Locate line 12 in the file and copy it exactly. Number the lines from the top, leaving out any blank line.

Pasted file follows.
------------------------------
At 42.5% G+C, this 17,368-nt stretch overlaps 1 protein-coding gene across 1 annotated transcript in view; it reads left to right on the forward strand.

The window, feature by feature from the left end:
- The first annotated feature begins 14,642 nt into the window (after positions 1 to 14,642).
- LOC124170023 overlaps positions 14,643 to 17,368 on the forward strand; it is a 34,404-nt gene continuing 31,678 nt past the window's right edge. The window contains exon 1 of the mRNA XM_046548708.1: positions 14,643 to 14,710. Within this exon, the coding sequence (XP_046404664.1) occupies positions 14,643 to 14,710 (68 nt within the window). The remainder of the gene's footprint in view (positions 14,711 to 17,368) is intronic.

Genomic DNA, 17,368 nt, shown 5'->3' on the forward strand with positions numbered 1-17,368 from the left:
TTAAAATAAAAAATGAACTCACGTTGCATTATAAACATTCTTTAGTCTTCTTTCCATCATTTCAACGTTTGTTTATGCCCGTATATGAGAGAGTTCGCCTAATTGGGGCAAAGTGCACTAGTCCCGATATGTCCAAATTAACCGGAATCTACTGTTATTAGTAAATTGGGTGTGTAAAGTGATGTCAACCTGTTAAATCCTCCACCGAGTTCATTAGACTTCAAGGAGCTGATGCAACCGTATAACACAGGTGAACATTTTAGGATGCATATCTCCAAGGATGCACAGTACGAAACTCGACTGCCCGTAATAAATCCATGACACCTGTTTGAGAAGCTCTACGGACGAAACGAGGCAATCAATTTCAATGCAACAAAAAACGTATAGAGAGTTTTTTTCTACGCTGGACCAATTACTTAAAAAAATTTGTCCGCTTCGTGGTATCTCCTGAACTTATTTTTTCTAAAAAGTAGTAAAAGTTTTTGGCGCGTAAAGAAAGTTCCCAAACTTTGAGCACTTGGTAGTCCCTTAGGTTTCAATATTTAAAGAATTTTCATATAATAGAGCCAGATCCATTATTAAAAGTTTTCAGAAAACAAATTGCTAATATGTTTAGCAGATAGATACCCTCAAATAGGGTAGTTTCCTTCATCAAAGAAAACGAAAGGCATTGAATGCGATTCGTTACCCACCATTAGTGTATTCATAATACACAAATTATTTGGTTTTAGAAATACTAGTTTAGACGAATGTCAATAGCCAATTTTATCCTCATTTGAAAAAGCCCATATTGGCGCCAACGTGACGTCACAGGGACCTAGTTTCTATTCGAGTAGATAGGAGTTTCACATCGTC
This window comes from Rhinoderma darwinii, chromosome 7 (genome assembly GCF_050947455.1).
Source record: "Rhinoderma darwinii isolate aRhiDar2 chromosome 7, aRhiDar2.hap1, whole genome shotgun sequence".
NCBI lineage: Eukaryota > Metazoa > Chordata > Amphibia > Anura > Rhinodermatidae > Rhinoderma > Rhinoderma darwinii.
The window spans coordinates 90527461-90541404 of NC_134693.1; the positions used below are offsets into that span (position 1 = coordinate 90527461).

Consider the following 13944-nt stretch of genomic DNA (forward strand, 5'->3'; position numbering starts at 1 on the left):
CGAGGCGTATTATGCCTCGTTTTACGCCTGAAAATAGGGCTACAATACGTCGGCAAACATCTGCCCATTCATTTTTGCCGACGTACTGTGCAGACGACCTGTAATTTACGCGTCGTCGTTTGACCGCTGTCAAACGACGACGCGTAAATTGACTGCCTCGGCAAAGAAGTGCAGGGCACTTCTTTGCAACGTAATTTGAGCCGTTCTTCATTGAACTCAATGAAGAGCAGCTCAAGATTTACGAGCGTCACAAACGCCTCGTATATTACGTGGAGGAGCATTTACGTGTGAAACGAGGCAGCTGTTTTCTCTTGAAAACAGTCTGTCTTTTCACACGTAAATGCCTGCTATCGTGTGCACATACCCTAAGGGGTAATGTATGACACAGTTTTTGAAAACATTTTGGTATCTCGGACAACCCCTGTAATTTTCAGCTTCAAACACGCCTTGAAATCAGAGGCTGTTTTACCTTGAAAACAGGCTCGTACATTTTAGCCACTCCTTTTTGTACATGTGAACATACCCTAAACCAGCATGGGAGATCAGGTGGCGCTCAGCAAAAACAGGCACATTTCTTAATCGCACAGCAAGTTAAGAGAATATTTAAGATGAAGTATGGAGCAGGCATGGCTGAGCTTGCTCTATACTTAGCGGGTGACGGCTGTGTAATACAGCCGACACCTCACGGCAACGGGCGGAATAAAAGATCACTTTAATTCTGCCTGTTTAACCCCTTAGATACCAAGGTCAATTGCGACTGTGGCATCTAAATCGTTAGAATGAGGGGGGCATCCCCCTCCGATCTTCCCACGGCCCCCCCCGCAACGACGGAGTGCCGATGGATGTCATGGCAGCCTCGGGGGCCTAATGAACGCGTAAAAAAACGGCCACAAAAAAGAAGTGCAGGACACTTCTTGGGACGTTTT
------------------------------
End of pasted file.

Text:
CGAGGCGTATTATGCCTCGTTTTACGCCTGAAAATAGGGCTACAATACGTCGGCAAACATCTGCCCATTCATTTTTGCCGACGTACTGTGCAGACGACCTGTAATTTACGCGTCGTCGTTTGACCGCTGTCAAACGACGACGCGTAAATTGACTGCCTCGGCAAAGAAGTGCAGGGCACTTCTTTGCAACGTAATTTGAGCCGTTCTTCATTGAACTCAATGAAGAGCAGCTCAAGATTTACGAGCGTCACAAACGCCTCGTATATTACGTGGAGGAGCATTTACGTGTGAAACGAGGCAGCTGTTTTCTCTTGAAAACAGTCTGTCTTTTCACACGTAAATGCCTGCTATCGTGTGCACATACCCTAAGGGGTAATGTATGACACAGTTTTTGAAAACATTTTGGTATCTCGGACAACCCCTGTAATTTTCAGCTTCAAACACGCCTTGAAATCAGAGGCTGTTTTACCTTGAAAACAGGCTCGTACATTTTAGCCACTCCTTTTTGTACATGTGAACATACCCTAAACCAGCATGGGAGATCAGGTGGCGCTCAGCAAAAACAGGCACATTTCTTAATCGCACAGCAAGTTAAGAGAATATTTAAGATGAAGTATGGAGCAGGCATGGCTGAGCTTGCTCTATACTTAGCGGGTGACGGCTGTGTAATACAGCCGACACCTCACGGCAACGGGCGGAATAAAAGATCACTTTAATTCTGCCTGTTTAACCCCTTAGATACCAAGGTCAATTGCGACTGTGGCATCTAAATCGTTAGAATGAGGGGGGCATCCCCCTCCGATCTTCCCACGGCCCCCCCCGCAACGACGGAGTGCCGATGGATGTCATGGCAGCCTCGGGGGCCTAATGAACGCGTAAAAAAACGGCCACAAAAAAGAAGTGCAGGACACTTCTTGGGACGTTTT